Business Travel Roars Back as Industry Prepares for the GBTA Convention

In a powerful resurgence, the global business travel industry is surging ahead in 2024, poised to exceed pre-pandemic levels with a forecasted spending of $1.5 trillion. This rebound comes as a breath of fresh air after the stifling effects of the pandemic, as revealed by the latest insights from the Global Business Travel Association (GBTA).

The upcoming annual GBTA Convention 2024, set to take place in Atlanta from July 22-24, brings together thousands of business travel professionals worldwide to converge to shape the future of corporate travel, reflecting the industry’s optimistic outlook and hunger for face-to-face interactions.

Atlanta, Georgia / Photo: ibuki Tsubo / Unsplash

This year’s event boasts an impressive agenda and lineup of keynote speakers, including Dan Ariely, a renowned behavioral economist, bestselling author, speaker, and professor; Carla Harris, an internationally acclaimed public speaker and senior client advisor at Morgan Stanley; and Dr. Bertrand Piccard, the visionary initiator and chairman of the Solar Impulse Foundation. Along with the chance to hear from these inspiring leaders, you’ll also have ample opportunities to network, connect, and grow.

According to the GBTA Business Travel Index Outlook (BTI), the industry is experiencing a robust recovery. GBTA surveyed 4,700 business travelers across 22 countries, with 82 percent expressing that business travel significantly contributes to achieving their business goals. This sentiment is mirrored by travel industry insiders, with 67 percent of travel buyers anticipating increased or steady travel budgets for 2024.

Despite challenges such as rising costs and economic uncertainties, businesses recognize in-person engagements’ unique value. “The vital role of face-to-face connection and engagement remains undeniable for both companies and business travelers,” said Suzanne Neufang, CEO of GBTA.

Factors Shaping the Future

Looking ahead, several factors could reshape the landscape of corporate travel. Geopolitical tensions, regional inflation, and financial conditions loom as potential risks. Additionally, evolving work patterns, sustainability concerns, and the rise of ‘bleisure’ (business + leisure) travel are transforming how professionals approach corporate trips.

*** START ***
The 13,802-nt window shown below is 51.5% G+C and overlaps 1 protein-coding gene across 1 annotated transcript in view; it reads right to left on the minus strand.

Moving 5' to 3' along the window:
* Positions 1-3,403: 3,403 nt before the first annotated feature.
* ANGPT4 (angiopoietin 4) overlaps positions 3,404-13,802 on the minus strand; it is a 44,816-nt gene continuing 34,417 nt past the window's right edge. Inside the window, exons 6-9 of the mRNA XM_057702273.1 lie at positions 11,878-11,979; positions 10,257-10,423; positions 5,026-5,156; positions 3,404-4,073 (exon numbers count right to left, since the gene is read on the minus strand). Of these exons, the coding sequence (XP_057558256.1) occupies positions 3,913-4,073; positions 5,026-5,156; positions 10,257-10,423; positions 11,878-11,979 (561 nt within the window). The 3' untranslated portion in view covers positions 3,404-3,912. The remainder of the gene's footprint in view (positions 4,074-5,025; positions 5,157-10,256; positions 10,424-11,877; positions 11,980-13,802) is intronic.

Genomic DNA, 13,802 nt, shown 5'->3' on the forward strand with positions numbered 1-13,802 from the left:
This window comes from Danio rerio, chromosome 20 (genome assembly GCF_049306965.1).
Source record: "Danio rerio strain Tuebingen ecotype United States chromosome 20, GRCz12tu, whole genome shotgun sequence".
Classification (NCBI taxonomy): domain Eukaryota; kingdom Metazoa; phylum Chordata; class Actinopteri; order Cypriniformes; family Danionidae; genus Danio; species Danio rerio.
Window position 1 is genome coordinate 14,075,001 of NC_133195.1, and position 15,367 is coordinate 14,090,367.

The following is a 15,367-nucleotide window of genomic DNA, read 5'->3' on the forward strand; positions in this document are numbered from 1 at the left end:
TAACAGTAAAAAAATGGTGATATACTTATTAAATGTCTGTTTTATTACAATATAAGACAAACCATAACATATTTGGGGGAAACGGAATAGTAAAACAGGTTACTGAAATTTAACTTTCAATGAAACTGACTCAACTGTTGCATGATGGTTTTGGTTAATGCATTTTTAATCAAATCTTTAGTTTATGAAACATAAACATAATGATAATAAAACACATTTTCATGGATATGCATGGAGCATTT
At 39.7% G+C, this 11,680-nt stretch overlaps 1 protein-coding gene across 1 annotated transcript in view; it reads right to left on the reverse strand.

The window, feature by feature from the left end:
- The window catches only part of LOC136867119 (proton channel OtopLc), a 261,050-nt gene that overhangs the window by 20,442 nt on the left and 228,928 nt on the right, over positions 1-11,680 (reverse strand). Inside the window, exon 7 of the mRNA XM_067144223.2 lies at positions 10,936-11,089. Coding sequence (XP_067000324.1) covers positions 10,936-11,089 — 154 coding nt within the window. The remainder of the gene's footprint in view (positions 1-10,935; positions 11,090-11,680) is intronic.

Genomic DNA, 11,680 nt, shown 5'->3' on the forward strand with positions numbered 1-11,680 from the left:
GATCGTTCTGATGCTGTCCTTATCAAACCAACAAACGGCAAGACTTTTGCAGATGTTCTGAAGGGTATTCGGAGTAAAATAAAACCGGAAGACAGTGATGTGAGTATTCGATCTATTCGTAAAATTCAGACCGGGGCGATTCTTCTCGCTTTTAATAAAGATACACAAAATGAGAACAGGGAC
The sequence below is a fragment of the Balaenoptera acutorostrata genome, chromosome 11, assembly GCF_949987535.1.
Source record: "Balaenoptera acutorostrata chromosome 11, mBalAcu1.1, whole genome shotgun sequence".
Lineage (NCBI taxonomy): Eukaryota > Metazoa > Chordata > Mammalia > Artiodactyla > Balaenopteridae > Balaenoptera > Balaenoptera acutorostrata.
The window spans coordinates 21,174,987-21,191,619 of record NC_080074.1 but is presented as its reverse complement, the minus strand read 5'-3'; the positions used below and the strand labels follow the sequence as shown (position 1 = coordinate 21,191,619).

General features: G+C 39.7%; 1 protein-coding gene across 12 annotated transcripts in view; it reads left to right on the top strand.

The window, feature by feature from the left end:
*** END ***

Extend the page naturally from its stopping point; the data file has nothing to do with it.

Photo: Courtesy of Artem Zhukov / Unsplash

GBTA’s data reveals a significant shift towards bleisure, with 62 percent of business travelers now more inclined to combine work trips with personal time, compared to pre-pandemic levels.

Industry Leaders Share Optimism

Leaders in the airline industry also echo this optimism. Andrew Nocella, Chief Commercial Officer of United Airlines, highlighted a noticeable uptick in domestic business traffic and expressed bullish sentiments towards the Asian market’s recovery earlier this year.

“Domestic demand remains strong with increases in business traffic volumes year over year,” Nocella stated during United’s January earnings call. “We’ve all sat on calls and predicted the recovery of business traffic more times than I can count over the last few years. But as we started January in the new budget season, for all of our big corporate clients, we did notice a significant step up.”

Photo: Courtesy of United Airlines

“I hesitate to say, ‘Oh my gosh, it’s fixed,’ because it’s still well behind where it should be relative to GDP growth, but at least for the first two weeks of January, we’ve gotten off to a really strong start, and it gives us an increase in signs that this is going to be, I think, a very good year,” he added.

Likewise, Ed Bastian, CEO of Delta Air Lines, reported a strong resurgence in business travel in the airline’s latest earnings call, noting robust domestic and international demand. Bastian emphasized the pivotal role of business travel in supporting overall travel demand and driving profitability for airlines.

“We have seen some real strong demand,” Bastian told Yahoo Finance. “That momentum has continued internationally. It’s continued domestically. Year to date, we’ve seen the 11 highest sales days in our company’s history. That’s a strong predictor that the spring and summer season is going to be quite healthy on the travel side.”

“We also see business travel picking up again,” he said on the results. “That’s the reason we were able to generate the profit in the first quarter. … I think that higher level of business demand is very healthy in terms of filling in short-term travel gaps that we might have in the schedule.”

Photo: Courtesy of Delta Air Lines

Delta released a statement announcing that “Managed corporate sales grew 14 percent year-over-year, led by the return of large corporate accounts, particularly in the Technology, Consumer Services, and Financial Services sectors.”

“Recent corporate survey results indicate that 90 percent” of companies expect their travel volumes to increase or stay the same in the June quarter and beyond.”

The Revival of Business Travel

As the business travel industry returns to life, fueled by pent-up demand and renewed optimism, the stage is set for a dynamic return to face-to-face engagements and global business interactions.

With the GBTA Convention on the horizon and key industry players reporting encouraging trends, 2024 promises to be a crucial year for business travel, signaling a resilient comeback for this essential sector of the global economy.

For more information on the association, visit www.gbta.org. And for more information about this year’s GBTA Convention in Atlanta, visit convention.gbta.org.

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